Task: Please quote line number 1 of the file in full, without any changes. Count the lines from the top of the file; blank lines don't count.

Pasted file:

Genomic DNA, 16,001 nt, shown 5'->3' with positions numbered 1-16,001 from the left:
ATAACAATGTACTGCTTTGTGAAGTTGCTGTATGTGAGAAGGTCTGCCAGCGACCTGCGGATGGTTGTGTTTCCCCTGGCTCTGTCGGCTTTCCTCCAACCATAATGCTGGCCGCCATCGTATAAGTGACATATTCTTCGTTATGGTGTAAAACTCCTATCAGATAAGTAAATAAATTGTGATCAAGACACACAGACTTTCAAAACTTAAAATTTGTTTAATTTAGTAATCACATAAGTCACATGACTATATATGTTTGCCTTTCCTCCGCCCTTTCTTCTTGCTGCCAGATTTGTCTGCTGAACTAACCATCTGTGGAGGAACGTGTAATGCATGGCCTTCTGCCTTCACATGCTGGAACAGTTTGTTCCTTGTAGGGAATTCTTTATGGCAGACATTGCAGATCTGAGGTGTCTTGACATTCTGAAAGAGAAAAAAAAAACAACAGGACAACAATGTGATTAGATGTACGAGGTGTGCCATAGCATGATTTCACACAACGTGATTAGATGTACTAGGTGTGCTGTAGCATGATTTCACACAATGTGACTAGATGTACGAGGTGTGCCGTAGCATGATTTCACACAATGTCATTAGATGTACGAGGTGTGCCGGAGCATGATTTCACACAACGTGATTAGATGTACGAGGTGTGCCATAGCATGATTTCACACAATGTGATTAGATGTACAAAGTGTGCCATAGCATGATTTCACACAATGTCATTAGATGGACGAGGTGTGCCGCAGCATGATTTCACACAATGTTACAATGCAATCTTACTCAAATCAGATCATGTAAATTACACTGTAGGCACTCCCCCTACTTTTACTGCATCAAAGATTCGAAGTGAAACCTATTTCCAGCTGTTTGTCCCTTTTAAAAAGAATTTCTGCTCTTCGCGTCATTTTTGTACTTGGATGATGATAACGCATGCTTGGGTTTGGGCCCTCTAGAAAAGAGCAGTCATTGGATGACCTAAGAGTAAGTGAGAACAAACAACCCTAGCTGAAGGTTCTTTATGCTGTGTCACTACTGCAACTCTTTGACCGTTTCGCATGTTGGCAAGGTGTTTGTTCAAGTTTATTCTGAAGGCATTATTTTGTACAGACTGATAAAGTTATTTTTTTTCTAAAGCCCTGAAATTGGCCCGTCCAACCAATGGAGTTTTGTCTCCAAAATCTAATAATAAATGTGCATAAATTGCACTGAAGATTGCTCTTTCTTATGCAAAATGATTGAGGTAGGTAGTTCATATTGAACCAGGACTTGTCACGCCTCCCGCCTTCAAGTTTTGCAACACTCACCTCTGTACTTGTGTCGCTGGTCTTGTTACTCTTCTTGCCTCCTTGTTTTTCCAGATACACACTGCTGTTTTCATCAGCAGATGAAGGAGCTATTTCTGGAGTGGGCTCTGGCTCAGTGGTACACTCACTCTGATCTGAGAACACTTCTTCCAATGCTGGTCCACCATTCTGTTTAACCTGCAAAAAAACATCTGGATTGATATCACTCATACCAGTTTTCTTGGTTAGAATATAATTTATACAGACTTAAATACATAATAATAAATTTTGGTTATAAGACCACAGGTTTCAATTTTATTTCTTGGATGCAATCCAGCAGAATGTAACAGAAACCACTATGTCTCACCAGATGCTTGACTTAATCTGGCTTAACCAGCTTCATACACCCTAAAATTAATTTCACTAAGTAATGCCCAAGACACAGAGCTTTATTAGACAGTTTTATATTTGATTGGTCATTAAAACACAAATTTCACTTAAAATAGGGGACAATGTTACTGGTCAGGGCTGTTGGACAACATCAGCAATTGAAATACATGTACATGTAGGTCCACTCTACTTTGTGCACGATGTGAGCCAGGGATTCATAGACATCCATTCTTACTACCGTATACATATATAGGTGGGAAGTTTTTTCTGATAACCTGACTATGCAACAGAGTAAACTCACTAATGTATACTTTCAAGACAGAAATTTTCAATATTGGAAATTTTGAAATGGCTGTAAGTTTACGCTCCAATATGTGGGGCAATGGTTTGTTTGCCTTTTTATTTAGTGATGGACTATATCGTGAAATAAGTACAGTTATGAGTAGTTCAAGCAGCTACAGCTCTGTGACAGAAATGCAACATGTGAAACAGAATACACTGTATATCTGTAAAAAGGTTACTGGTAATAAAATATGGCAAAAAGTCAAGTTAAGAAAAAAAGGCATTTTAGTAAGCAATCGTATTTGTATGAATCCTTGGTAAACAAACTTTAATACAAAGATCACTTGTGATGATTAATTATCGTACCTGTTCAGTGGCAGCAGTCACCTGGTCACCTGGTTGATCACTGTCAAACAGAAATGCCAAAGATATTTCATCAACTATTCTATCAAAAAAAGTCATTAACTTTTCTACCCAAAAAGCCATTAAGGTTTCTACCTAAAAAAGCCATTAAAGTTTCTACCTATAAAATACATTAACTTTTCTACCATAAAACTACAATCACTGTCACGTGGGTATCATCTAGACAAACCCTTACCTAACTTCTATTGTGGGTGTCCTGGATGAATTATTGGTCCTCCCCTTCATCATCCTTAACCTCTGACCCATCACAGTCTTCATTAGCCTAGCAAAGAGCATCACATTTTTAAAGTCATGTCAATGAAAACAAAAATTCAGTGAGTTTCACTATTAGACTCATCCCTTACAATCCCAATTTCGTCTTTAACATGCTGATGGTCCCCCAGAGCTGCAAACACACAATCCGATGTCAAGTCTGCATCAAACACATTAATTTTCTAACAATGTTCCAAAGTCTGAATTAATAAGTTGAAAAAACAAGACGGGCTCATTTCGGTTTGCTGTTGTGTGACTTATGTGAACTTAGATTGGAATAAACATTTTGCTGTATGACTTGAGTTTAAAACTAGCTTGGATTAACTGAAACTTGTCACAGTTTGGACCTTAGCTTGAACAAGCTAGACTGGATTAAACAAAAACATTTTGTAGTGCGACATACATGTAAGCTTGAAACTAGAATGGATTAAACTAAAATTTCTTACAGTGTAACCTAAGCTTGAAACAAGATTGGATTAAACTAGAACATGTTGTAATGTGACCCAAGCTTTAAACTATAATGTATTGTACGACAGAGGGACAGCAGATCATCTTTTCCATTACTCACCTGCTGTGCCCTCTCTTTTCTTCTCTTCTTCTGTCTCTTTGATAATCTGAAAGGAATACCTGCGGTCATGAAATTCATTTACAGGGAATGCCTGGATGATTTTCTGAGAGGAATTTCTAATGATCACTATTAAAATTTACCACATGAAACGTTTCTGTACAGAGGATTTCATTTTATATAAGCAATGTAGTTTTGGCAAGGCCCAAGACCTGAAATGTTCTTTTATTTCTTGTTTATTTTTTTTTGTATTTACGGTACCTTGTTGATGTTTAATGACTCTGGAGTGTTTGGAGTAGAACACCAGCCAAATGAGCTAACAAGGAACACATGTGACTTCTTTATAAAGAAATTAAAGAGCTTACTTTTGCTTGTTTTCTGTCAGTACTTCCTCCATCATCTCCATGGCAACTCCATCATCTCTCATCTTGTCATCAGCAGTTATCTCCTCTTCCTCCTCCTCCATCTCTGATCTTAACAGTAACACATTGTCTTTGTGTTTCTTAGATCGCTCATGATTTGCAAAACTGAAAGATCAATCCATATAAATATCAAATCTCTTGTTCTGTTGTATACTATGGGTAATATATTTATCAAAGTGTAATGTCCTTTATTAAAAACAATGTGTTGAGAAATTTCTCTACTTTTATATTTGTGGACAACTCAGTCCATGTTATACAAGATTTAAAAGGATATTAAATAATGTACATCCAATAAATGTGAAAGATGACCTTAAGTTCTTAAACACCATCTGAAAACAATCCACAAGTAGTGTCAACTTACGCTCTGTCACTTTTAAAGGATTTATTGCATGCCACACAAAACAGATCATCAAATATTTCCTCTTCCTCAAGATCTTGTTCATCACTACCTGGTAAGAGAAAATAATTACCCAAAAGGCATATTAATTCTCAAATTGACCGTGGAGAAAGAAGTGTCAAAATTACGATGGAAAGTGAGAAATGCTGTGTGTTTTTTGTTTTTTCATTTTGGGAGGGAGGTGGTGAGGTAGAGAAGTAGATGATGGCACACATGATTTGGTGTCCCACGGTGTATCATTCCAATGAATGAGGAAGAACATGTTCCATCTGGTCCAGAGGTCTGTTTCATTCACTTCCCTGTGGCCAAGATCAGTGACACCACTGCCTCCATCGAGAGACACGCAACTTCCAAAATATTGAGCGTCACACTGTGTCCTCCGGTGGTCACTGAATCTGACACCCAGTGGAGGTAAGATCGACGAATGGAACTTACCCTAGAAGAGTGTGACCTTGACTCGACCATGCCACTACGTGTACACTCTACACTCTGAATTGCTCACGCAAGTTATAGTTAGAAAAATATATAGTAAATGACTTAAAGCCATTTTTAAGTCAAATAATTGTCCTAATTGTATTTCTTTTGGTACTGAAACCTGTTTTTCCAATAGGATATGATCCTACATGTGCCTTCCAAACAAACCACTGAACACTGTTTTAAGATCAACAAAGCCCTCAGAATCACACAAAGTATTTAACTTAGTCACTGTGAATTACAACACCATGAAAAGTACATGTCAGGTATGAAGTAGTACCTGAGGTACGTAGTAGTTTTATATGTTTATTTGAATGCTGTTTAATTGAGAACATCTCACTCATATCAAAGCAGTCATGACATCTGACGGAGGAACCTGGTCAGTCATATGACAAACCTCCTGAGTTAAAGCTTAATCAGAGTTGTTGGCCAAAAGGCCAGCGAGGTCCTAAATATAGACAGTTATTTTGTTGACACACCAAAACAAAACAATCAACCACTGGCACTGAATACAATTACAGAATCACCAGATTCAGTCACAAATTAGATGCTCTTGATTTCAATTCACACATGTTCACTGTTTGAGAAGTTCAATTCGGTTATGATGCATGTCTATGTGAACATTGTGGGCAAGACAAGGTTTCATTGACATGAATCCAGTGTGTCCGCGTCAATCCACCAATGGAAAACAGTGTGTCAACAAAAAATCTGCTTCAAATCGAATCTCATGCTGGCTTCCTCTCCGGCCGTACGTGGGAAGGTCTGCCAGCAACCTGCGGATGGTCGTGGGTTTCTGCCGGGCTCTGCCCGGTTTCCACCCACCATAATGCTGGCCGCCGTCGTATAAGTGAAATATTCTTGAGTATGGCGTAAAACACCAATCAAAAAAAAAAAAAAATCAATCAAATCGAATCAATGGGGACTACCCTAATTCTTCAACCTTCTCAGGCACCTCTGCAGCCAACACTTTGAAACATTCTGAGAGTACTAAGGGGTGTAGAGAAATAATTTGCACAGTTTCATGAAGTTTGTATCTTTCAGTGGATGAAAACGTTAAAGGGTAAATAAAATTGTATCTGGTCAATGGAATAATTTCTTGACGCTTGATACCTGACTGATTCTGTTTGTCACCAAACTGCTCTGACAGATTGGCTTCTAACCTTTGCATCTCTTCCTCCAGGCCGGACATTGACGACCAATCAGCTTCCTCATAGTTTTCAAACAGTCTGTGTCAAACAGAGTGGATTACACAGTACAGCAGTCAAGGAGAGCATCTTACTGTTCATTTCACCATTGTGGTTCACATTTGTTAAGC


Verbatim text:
Genomic DNA, 16,001 nt, shown 5'->3' with positions numbered 1-16,001 from the left: